US and Canada crack down on Asian gypsy moths entering port

US and Canada crack down on Asian gypsy moths entering port

North American authorities have told ship operators to step up their searches for Asian gypsy moths (AGM) or risk being kicked out of port. The warning comes after a number of vessels arrived in Vancouver last week with AGM infestations and the vessels were ordered to vacate the port.

The US Department of Agriculture (USDA) and Canadian Food Inspection Agency (CFIA) have issued a joint notice asking shipowners and operators to strengthen the inspections for the insect.

The USDA and CFIA have encouraged ship operators to do more than normal self checking for the AGM as all the vessels with infestations had been inspected and certified in Asian ports, yet moths and larvae were still present.

Any vessel that is forced to vacate the port usually takes at least two to five days at sea to clean up the moth.

AGM is mainly found in Asia and there are high density populations in ports in East Russia, Northeast China, Korea, and Japan.

“Vessels calling at certain ports in the Asia Pacific between May and September should be inspected and certified free of Asian Gypsy Moth prior to departure, this to minimise the potential for regulatory action when arriving in a country where this destructive forest pest is not native,” insurer Gard said in a recent notice.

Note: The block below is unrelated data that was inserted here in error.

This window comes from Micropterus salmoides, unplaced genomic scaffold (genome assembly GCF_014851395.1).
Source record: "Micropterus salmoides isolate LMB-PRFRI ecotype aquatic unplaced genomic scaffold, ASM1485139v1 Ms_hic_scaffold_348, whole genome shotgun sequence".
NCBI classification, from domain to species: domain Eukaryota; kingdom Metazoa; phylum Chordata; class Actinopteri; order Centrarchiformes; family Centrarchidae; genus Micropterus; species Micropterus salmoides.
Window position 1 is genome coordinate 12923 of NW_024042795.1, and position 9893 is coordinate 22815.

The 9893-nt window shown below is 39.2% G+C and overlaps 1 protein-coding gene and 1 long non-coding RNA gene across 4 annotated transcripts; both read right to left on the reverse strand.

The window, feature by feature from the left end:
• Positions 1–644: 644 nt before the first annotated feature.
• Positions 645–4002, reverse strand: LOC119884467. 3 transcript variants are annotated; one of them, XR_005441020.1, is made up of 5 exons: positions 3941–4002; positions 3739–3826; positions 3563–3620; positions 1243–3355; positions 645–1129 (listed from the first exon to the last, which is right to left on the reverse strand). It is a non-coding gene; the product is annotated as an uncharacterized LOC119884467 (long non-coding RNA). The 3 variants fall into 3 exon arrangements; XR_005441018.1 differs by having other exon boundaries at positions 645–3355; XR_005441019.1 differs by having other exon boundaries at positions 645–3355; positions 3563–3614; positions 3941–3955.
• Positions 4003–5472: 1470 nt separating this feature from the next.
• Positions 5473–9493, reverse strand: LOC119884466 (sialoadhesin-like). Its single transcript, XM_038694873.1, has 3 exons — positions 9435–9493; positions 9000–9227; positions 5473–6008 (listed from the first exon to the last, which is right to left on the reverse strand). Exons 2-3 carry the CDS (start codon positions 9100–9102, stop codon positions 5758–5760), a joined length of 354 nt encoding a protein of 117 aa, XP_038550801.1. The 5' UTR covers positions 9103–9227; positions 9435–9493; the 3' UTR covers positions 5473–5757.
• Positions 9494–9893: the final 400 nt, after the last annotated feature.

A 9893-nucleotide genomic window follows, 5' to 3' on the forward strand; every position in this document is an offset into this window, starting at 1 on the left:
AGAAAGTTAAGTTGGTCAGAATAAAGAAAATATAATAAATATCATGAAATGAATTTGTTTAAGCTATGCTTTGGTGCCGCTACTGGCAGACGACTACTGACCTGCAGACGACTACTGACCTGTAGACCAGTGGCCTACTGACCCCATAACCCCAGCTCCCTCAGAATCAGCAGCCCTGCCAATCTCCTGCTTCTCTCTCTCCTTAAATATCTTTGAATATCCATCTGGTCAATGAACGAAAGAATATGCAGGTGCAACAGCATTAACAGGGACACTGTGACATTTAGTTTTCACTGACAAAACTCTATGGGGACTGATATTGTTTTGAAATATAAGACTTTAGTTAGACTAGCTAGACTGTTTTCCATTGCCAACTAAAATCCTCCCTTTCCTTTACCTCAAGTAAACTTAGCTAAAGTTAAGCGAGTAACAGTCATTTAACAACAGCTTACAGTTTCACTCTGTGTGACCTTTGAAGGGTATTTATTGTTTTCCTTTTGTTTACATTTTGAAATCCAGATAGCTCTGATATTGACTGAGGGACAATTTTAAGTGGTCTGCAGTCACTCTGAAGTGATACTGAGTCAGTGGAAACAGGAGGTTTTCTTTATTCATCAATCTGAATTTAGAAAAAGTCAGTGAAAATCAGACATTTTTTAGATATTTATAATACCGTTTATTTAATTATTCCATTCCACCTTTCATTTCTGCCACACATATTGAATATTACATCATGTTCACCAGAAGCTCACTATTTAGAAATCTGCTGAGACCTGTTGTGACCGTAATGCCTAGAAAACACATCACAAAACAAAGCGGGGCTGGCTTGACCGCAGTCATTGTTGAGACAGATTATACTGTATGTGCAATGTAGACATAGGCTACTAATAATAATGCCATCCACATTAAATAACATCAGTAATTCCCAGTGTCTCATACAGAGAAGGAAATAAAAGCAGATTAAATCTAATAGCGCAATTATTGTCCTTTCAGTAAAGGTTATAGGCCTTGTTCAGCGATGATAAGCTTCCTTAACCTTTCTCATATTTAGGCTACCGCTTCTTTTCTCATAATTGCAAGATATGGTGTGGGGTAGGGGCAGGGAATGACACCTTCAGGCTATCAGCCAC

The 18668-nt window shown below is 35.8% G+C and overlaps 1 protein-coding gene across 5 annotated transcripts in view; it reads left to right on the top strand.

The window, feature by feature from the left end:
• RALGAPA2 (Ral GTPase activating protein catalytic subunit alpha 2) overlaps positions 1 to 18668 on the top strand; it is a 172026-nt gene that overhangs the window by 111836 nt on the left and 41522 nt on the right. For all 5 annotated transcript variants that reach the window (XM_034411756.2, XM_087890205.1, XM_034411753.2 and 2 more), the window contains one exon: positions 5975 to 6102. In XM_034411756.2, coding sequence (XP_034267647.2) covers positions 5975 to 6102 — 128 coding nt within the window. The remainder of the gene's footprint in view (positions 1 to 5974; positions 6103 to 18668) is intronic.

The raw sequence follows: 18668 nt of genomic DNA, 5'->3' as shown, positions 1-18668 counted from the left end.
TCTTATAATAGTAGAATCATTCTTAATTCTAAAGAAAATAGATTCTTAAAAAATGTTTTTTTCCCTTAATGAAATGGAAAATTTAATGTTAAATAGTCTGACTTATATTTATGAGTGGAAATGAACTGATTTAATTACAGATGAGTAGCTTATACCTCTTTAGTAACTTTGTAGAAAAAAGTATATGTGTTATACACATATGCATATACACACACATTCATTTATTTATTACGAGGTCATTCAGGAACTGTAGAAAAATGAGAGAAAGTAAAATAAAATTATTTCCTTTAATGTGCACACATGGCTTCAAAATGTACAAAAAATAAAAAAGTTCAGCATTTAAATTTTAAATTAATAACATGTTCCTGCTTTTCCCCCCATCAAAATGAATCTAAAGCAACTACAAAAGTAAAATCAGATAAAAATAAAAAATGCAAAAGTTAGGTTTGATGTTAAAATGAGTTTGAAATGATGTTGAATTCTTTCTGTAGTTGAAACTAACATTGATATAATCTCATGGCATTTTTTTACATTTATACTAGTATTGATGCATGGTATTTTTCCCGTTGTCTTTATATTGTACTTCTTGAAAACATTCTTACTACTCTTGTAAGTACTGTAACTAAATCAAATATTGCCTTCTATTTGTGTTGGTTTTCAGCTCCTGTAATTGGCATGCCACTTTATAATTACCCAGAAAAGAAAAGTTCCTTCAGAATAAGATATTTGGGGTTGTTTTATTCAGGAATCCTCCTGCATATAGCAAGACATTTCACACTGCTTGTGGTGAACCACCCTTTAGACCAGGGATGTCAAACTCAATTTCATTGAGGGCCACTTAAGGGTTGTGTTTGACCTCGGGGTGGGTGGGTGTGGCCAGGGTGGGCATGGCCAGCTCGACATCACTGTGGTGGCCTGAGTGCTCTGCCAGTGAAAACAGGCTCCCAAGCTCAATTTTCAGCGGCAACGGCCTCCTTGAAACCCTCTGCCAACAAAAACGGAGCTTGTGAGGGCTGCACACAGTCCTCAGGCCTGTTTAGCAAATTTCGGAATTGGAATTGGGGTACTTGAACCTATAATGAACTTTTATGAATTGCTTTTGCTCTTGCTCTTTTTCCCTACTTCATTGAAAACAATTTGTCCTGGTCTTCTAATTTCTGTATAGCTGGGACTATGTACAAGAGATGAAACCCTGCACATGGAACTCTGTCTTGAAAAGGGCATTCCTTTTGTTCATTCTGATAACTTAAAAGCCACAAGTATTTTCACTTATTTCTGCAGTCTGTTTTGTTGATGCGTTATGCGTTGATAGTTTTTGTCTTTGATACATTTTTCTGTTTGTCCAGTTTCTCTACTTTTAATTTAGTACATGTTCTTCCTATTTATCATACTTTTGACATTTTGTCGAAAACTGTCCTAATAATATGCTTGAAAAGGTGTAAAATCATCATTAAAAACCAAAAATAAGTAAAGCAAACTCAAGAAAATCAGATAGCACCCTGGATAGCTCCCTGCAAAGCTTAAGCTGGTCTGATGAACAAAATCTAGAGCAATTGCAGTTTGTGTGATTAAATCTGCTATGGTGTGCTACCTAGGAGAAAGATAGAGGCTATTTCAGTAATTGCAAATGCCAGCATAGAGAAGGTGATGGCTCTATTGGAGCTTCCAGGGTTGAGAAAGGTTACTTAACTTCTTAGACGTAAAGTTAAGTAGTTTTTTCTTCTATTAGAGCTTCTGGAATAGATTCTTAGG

Jason Jiang

Jason is one of the most prolific writers on the diverse China shipping & logistics industry and his access to the major maritime players with business in China has proved an invaluable source of exclusives. Having been working at Asia Shipping Media since inception, Jason is the chief correspondent of Splash and associate editor of Maritime CEO magazine. Previously he had written for a host of titles including Supply Chain Asia, Cargo Facts and Air Cargo Week.

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